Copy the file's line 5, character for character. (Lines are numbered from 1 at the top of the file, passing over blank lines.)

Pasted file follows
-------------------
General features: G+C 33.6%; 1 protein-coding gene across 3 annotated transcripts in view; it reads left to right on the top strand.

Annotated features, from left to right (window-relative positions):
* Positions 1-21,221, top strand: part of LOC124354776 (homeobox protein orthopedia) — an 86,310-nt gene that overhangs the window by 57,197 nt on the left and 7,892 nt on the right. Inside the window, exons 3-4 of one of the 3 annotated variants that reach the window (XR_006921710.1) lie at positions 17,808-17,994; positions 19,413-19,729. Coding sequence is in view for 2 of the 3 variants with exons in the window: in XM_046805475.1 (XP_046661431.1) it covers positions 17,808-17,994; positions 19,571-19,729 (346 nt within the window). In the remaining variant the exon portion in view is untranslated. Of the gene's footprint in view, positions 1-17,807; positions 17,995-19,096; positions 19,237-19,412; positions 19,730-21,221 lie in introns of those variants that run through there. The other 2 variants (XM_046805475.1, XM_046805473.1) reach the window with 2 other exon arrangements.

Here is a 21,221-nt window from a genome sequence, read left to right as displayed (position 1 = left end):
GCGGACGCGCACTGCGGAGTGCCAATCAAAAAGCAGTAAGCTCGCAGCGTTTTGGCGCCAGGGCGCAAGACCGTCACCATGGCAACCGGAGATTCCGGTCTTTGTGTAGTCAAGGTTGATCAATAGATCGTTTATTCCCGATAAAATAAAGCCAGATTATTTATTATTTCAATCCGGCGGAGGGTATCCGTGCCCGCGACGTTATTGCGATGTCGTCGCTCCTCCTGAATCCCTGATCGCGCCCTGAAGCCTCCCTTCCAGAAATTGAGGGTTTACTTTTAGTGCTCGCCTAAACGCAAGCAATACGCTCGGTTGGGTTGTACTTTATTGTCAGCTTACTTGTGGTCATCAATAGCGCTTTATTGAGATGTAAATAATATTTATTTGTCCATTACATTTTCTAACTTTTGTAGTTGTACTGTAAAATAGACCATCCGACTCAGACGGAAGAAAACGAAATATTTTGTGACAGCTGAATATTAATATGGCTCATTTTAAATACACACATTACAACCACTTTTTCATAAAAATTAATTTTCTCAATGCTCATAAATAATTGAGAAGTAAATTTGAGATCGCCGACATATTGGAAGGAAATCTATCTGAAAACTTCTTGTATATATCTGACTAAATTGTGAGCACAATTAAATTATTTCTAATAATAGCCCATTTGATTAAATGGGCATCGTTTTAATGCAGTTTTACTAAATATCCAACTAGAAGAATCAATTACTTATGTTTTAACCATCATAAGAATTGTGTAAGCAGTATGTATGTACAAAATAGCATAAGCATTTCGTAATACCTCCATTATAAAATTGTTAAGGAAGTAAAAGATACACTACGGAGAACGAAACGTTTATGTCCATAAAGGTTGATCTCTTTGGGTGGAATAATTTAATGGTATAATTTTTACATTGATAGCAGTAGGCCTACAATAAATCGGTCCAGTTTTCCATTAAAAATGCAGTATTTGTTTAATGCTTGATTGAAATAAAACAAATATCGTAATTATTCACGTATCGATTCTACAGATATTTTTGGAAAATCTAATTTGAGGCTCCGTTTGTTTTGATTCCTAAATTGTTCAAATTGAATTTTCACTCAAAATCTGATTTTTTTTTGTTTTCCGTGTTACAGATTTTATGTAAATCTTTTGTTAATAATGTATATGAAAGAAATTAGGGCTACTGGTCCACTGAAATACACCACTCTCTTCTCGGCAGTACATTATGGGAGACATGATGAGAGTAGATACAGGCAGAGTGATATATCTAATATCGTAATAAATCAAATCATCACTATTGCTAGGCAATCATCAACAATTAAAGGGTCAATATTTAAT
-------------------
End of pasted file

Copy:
GCGGACGCGCACTGCGGAGTGCCAATCAAAAAGCAGTAAGCTCGCAGCGTTTTGGCGCCAGGGCGCAAGACCGTCACCATGGCAACCGGAGATTCCGGTCTTTGTGTAGTCAAGGTTGATCAATAGATCGTTTATTCCCGATAAAATAAAGCCAGATTATTTATTATTTCAATCCGGCGGAGGGTATCCGTGCCCGCGACGTTATTGCGATGTCGTCGCTCCTCCTGAATCCCTGATCGCGCCCTGAAGCCTCCCTTCCAGAAATTGAGGGTTTACTTTTAGTGCTCGCCTAAACGCAAGCAATACGCTCGGTTGGGTTGTACTTTATTGTCAGCTTACTTGTGGTCATCAATAGCGCTTTATTGAGATGTAAATAATATTTATTTGTCCATTACATTTTCTAACTTTTGTAGTTGTACTGTAAAATAGACCATCCGACTCAGACGGAAGAAAACGAAATATTTTGTGACAGCTGAATATTAATATGGCTCATTTTAAATACACACATTACAACCACTTTTTCATAAAAATTAATTTTCTCAATGCTCATAAATAATTGAGAAGTAAATTTGAGATCGCCGACATATTGGAAGGAAATCTATCTGAAAACTTCTTGTATATATCTGACTAAATTGTGAGCACAATTAAATTATTTCTAATAATAGCCCATTTGATTAAATGGGCATCGTTTTAATGCAGTTTTACTAAATATCCAACTAGAAGAATCAATTACTTATGTTTTAACCATCATAAGAATTGTGTAAGCAGTATGTATGTACAAAATAGCATAAGCATTTCGTAATACCTCCATTATAAAATTGTTAAGGAAGTAAAAGATACACTACGGAGAACGAAACGTTTATGTCCATAAAGGTTGATCTCTTTGGGTGGAATAATTTAATGGTATAATTTTTACATTGATAGCAGTAGGCCTACAATAAATCGGTCCAGTTTTCCATTAAAAATGCAGTATTTGTTTAATGCTTGATTGAAATAAAACAAATATCGTAATTATTCACGTATCGATTCTACAGATATTTTTGGAAAATCTAATTTGAGGCTCCGTTTGTTTTGATTCCTAAATTGTTCAAATTGAATTTTCACTCAAAATCTGATTTTTTTTTGTTTTCCGTGTTACAGATTTTATGTAAATCTTTTGTTAATAATGTATATGAAAGAAATTAGGGCTACTGGTCCACTGAAATACACCACTCTCTTCTCGGCAGTACATTATGGGAGACATGATGAGAGTAGATACAGGCAGAGTGATATATCTAATATCGTAATAAATCAAATCATCACTATTGCTAGGCAATCATCAACAATTAAAGGGTCAATATTTAAT